Another commanding performance from Brian Mcbride and Adam Wiltzie, the opening “Central Texas” setting the tone with the distant sound of fading breath, slow paced, barely audible, full of life.

When it comes to genre-defining releases, even releases that define a band’s career, few sum up ambient music, and the work of Stars of the Lid in general like ‘The Ballasted Orchestra’. Released in 1996 it was their third album and the band’s first for the Kranky label and was a perfect statement of intent from a band who have never put their name to a bad record.

Flowing almost continuously ‘The Ballasted Orchestra’ was unlike anything else around at the time – it was lumped in with post-rock, quite strangely, but this was like hearing Arvo Part piped into a gigantic metal chamber, or a fresh take on Brian Eno’s ambient dictat. It’s hard to go into detail track by track, but in my mind ‘The Ballasted Orchestra’ is the partner of Stars of the Lid’s best known work, the incredible ‘Tired Sounds of Stars of the Lid’ in both composition and organisation.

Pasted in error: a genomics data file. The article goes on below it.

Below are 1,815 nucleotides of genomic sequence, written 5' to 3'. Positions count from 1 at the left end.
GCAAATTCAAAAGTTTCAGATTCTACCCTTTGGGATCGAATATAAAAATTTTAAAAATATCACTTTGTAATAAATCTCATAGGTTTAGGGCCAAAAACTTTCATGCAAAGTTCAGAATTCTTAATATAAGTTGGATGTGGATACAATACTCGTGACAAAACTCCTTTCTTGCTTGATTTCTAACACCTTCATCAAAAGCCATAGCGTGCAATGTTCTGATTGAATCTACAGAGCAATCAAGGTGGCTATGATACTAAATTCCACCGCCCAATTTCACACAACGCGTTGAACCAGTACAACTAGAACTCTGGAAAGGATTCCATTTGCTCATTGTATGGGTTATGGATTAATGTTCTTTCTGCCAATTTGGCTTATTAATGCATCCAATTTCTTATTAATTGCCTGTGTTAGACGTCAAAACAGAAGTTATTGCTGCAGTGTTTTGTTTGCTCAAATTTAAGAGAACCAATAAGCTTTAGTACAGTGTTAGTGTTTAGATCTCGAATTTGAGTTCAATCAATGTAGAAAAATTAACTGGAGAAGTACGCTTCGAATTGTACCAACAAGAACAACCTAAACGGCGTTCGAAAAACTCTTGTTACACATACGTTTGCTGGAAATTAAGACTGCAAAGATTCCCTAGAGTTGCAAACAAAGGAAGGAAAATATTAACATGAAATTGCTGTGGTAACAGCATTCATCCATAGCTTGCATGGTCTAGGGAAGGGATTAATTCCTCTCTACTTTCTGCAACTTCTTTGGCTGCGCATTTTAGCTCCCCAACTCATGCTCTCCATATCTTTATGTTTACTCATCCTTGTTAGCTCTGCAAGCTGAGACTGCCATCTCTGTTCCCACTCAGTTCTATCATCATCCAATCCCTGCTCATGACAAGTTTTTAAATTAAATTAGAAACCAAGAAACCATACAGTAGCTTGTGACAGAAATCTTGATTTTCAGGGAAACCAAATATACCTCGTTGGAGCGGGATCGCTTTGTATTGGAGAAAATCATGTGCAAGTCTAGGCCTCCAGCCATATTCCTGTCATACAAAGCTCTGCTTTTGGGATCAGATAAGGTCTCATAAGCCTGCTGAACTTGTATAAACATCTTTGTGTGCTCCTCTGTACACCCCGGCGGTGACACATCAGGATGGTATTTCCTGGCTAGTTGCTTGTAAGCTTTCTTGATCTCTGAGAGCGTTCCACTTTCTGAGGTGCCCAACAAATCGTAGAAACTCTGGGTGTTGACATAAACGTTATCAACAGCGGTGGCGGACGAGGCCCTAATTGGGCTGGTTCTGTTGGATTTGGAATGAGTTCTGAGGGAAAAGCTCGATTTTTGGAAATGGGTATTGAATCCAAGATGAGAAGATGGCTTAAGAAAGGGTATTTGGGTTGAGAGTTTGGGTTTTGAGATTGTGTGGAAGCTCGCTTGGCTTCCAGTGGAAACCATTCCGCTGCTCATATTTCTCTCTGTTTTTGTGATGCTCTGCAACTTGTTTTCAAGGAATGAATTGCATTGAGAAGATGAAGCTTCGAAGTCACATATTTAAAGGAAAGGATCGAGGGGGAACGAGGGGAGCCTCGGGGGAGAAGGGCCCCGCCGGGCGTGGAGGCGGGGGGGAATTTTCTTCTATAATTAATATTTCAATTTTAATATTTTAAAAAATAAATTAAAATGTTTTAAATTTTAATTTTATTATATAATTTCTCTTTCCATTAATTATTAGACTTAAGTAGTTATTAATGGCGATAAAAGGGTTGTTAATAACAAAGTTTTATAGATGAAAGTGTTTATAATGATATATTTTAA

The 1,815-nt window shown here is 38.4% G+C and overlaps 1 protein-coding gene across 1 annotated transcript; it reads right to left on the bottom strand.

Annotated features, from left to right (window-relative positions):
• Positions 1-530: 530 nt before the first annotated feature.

The album starts with the trembling beauty of ‘Central Texas’ but quickly drifts into the gorgeous ‘Sun Drugs’. The real highlight comes with the incredible two-part ‘Music for Twin Peaks Episode #30’, Drone rarely reaches these sort of expansive emotive heights and what sets this album (and band) apart from its peers is that it seems totally effortless. You never need to stop and think as you’re listening, yet at the same time it never feels like background music, rather this is the soundtrack to the most beautiful dream you’ve ever had.